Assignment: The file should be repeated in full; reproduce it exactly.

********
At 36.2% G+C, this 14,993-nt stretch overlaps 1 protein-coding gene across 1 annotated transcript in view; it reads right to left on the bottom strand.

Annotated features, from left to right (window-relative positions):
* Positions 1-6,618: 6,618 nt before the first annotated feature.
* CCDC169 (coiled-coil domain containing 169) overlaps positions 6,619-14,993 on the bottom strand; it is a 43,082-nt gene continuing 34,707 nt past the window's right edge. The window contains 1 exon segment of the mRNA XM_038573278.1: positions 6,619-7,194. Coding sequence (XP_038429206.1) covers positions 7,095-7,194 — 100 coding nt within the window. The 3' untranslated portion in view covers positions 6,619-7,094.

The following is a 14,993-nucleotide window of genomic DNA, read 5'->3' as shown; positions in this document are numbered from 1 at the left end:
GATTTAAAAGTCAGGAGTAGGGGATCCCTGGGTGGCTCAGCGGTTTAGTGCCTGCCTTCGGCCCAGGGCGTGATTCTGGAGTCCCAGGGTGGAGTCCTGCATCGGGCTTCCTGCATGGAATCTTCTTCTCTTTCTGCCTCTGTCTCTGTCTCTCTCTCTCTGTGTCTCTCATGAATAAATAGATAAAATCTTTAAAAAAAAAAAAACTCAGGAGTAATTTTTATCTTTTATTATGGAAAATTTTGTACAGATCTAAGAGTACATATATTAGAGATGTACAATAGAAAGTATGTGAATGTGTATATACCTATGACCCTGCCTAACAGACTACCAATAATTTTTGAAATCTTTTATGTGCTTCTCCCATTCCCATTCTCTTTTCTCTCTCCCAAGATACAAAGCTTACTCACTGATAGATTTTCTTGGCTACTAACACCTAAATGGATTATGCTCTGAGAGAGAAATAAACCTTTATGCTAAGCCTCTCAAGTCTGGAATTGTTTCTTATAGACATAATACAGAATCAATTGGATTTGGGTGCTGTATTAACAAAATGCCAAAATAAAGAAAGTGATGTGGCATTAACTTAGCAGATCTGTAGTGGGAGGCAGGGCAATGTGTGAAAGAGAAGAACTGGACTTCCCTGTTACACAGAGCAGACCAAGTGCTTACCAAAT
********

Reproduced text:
At 36.2% G+C, this 14,993-nt stretch overlaps 1 protein-coding gene across 1 annotated transcript in view; it reads right to left on the bottom strand.

Annotated features, from left to right (window-relative positions):
* Positions 1-6,618: 6,618 nt before the first annotated feature.
* CCDC169 (coiled-coil domain containing 169) overlaps positions 6,619-14,993 on the bottom strand; it is a 43,082-nt gene continuing 34,707 nt past the window's right edge. The window contains 1 exon segment of the mRNA XM_038573278.1: positions 6,619-7,194. Coding sequence (XP_038429206.1) covers positions 7,095-7,194 — 100 coding nt within the window. The 3' untranslated portion in view covers positions 6,619-7,094.

The following is a 14,993-nucleotide window of genomic DNA, read 5'->3' as shown; positions in this document are numbered from 1 at the left end:
GATTTAAAAGTCAGGAGTAGGGGATCCCTGGGTGGCTCAGCGGTTTAGTGCCTGCCTTCGGCCCAGGGCGTGATTCTGGAGTCCCAGGGTGGAGTCCTGCATCGGGCTTCCTGCATGGAATCTTCTTCTCTTTCTGCCTCTGTCTCTGTCTCTCTCTCTCTGTGTCTCTCATGAATAAATAGATAAAATCTTTAAAAAAAAAAAAACTCAGGAGTAATTTTTATCTTTTATTATGGAAAATTTTGTACAGATCTAAGAGTACATATATTAGAGATGTACAATAGAAAGTATGTGAATGTGTATATACCTATGACCCTGCCTAACAGACTACCAATAATTTTTGAAATCTTTTATGTGCTTCTCCCATTCCCATTCTCTTTTCTCTCTCCCAAGATACAAAGCTTACTCACTGATAGATTTTCTTGGCTACTAACACCTAAATGGATTATGCTCTGAGAGAGAAATAAACCTTTATGCTAAGCCTCTCAAGTCTGGAATTGTTTCTTATAGACATAATACAGAATCAATTGGATTTGGGTGCTGTATTAACAAAATGCCAAAATAAAGAAAGTGATGTGGCATTAACTTAGCAGATCTGTAGTGGGAGGCAGGGCAATGTGTGAAAGAGAAGAACTGGACTTCCCTGTTACACAGAGCAGACCAAGTGCTTACCAAAT